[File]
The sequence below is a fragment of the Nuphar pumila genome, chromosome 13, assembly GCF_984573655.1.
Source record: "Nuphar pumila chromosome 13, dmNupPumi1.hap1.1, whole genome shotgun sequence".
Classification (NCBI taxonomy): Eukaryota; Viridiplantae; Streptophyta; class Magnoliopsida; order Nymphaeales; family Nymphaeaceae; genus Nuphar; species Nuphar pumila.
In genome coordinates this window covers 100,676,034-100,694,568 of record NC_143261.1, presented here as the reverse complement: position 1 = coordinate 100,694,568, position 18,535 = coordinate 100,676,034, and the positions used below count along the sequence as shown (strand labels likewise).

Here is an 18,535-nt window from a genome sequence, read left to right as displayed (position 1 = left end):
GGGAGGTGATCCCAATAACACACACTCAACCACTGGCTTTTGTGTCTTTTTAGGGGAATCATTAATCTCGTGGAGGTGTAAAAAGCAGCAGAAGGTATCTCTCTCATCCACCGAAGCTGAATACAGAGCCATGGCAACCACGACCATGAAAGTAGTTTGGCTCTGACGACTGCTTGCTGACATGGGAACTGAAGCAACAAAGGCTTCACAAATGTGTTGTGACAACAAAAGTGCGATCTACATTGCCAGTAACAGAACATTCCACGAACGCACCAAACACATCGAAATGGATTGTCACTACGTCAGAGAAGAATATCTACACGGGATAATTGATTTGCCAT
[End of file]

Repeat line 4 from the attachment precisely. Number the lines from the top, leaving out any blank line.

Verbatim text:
In genome coordinates this window covers 100,676,034-100,694,568 of record NC_143261.1, presented here as the reverse complement: position 1 = coordinate 100,694,568, position 18,535 = coordinate 100,676,034, and the positions used below count along the sequence as shown (strand labels likewise).